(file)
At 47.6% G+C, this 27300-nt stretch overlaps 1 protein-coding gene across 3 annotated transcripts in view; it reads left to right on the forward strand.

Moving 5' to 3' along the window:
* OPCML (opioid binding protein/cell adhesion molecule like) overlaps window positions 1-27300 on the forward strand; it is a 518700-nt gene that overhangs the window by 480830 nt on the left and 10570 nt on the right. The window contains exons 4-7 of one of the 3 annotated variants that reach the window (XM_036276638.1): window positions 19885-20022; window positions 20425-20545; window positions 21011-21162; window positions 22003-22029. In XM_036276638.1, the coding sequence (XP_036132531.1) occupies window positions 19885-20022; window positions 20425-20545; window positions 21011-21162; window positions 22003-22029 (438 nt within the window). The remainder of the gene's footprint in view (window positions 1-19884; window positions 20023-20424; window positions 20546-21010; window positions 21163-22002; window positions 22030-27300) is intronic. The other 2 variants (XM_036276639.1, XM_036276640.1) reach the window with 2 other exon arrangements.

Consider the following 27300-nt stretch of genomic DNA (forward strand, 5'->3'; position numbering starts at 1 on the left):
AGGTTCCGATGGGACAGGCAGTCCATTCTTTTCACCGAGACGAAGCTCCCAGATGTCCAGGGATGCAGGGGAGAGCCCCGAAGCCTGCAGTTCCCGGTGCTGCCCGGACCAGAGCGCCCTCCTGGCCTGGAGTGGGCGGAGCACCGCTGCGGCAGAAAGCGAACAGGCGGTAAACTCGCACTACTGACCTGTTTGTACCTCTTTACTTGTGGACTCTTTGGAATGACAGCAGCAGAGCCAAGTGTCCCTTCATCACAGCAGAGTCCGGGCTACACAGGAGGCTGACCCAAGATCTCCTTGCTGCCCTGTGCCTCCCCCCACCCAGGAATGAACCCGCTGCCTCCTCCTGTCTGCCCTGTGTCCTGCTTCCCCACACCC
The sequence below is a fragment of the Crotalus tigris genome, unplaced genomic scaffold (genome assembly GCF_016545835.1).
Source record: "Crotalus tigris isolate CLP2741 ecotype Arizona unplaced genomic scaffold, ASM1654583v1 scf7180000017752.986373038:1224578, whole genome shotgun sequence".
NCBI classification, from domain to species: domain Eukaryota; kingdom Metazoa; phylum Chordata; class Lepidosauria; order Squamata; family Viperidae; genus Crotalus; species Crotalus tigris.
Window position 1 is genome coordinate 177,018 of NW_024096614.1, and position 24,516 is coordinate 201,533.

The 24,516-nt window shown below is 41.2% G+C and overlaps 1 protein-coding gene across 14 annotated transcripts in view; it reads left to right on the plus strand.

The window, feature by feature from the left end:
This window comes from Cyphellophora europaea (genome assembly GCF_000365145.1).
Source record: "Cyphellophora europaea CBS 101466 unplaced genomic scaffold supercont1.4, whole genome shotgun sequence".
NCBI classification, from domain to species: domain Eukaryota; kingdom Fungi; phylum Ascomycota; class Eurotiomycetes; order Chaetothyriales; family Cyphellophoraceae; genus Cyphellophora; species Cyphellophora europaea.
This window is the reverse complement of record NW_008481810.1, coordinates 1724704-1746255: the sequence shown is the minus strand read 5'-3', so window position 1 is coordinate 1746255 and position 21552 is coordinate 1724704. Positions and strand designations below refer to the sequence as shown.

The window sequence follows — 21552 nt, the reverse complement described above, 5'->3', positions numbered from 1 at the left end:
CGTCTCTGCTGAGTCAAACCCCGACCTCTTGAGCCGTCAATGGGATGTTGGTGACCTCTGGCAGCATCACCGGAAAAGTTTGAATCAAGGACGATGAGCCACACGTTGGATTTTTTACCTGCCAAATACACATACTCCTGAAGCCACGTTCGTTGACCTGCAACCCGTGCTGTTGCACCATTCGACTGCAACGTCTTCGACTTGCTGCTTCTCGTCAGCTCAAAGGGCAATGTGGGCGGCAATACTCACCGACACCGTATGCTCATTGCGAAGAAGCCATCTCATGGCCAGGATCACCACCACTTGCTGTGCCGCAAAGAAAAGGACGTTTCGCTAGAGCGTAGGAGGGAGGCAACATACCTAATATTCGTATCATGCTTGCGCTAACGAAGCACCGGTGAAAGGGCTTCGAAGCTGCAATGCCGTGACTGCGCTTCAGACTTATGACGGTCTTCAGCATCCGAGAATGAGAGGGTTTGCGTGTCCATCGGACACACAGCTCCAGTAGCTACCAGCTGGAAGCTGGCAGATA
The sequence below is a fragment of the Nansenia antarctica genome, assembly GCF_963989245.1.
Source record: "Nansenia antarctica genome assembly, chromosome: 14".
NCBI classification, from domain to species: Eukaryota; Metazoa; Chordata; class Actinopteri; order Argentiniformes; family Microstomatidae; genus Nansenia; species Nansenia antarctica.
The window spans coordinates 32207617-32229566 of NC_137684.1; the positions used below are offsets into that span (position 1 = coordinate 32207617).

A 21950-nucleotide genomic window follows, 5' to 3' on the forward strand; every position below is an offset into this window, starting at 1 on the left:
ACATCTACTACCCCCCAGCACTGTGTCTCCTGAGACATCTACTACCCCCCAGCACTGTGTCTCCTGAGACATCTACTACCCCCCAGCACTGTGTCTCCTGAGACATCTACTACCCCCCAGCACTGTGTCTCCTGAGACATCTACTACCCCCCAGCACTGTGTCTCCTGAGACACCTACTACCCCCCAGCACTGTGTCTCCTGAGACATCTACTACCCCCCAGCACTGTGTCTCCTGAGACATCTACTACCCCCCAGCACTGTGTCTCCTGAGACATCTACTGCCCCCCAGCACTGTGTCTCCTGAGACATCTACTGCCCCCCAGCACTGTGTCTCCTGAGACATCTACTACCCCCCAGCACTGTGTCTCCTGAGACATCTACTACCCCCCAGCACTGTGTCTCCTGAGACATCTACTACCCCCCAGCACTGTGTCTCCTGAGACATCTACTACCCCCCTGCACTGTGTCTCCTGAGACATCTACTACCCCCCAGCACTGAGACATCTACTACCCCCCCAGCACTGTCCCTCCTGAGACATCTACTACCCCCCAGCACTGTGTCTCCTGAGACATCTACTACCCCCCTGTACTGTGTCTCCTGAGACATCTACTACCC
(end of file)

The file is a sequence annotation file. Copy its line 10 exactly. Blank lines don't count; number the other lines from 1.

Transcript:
The 24,516-nt window shown below is 41.2% G+C and overlaps 1 protein-coding gene across 14 annotated transcripts in view; it reads left to right on the plus strand.